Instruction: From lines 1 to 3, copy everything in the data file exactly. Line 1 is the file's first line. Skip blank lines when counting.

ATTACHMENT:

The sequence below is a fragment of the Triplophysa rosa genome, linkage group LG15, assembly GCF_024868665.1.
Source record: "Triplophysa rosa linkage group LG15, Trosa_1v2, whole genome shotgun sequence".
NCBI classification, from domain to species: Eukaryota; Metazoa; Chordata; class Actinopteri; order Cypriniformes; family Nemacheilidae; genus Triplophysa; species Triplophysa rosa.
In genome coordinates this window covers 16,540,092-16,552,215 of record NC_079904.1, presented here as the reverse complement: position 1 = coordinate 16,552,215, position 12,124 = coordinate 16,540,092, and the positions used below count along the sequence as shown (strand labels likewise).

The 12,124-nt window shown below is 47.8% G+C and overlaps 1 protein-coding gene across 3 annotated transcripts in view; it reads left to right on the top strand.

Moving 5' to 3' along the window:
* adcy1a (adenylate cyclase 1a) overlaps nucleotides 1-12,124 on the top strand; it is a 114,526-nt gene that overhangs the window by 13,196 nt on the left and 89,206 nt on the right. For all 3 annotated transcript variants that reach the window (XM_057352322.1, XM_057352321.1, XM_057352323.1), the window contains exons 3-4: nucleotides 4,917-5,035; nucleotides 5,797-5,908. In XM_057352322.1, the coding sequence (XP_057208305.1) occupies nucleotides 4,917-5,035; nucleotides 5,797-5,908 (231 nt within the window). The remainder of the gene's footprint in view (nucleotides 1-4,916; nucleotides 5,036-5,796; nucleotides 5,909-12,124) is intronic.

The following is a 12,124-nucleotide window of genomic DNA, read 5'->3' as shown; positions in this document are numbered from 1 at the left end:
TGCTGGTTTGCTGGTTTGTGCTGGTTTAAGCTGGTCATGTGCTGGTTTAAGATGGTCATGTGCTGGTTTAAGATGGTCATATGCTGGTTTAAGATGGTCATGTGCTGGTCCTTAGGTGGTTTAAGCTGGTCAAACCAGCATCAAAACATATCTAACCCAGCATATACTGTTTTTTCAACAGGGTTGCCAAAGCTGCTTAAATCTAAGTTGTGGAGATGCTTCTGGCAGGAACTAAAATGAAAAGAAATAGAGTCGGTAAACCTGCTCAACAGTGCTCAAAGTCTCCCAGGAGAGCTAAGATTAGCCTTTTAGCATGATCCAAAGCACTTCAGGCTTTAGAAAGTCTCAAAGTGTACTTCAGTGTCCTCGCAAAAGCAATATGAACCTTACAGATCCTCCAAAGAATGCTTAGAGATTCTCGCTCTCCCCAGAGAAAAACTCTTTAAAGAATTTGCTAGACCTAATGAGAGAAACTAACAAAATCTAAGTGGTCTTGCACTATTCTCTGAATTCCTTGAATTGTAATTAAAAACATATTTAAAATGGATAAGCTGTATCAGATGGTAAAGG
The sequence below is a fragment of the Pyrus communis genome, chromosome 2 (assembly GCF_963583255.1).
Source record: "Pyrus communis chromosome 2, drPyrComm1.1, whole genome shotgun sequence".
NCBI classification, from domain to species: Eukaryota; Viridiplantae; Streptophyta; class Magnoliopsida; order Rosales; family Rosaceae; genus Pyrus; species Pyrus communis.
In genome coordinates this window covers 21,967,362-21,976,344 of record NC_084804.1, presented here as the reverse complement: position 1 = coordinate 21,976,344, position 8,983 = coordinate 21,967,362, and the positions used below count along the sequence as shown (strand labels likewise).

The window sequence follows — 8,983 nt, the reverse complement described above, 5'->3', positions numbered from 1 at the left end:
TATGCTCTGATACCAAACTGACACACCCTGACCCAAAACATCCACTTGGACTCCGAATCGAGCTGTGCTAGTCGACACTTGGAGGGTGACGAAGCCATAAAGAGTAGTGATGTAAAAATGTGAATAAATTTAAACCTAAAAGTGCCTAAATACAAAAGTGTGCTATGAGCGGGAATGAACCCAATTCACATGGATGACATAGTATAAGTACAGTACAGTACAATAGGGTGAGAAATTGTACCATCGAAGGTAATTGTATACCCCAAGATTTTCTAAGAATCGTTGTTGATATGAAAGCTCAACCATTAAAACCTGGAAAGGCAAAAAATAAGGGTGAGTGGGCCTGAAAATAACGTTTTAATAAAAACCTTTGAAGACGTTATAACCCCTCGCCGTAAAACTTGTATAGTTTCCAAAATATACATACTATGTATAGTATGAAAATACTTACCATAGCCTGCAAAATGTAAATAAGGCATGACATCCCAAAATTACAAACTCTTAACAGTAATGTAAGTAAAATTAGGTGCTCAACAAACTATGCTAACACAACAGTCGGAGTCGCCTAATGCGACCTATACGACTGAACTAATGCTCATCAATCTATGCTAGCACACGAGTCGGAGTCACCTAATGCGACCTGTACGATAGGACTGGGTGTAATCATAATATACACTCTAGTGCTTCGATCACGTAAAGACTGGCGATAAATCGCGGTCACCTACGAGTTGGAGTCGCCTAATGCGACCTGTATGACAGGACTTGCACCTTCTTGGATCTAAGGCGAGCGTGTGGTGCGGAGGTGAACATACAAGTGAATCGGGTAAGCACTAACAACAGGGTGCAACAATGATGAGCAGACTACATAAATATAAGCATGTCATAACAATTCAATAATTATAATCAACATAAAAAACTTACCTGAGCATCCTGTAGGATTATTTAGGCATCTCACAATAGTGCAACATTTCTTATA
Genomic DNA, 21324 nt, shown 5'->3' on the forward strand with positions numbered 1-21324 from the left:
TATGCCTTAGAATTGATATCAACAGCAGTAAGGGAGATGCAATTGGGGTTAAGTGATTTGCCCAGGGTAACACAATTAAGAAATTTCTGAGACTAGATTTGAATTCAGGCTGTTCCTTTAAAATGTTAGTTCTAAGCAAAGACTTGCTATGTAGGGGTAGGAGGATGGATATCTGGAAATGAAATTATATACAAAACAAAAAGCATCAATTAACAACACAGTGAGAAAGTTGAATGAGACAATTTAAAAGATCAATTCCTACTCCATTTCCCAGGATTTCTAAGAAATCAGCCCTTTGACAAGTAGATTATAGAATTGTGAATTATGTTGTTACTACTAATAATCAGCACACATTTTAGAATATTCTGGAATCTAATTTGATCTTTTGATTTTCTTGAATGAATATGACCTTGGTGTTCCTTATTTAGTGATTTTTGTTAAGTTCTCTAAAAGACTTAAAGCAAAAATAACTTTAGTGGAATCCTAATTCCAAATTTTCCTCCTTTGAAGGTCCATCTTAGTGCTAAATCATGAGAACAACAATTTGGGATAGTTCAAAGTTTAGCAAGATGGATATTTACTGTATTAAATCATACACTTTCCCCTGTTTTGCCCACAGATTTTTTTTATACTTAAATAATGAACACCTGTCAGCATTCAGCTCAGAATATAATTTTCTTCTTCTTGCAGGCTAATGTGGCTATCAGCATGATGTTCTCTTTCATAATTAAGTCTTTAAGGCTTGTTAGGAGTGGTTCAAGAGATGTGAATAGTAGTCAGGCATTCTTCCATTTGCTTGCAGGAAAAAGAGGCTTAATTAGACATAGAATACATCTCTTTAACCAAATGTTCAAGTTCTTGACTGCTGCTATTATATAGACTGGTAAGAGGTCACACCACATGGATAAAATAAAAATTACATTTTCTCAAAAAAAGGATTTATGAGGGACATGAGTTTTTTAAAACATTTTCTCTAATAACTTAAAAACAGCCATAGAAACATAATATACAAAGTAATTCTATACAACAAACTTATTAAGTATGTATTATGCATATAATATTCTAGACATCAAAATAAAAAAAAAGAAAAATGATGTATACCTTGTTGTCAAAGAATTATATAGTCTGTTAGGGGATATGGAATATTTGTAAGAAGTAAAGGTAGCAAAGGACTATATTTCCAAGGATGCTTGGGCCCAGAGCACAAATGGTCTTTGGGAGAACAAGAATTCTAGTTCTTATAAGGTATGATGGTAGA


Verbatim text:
The sequence below is a fragment of the Triplophysa rosa genome, linkage group LG15, assembly GCF_024868665.1.
Source record: "Triplophysa rosa linkage group LG15, Trosa_1v2, whole genome shotgun sequence".
NCBI classification, from domain to species: Eukaryota; Metazoa; Chordata; class Actinopteri; order Cypriniformes; family Nemacheilidae; genus Triplophysa; species Triplophysa rosa.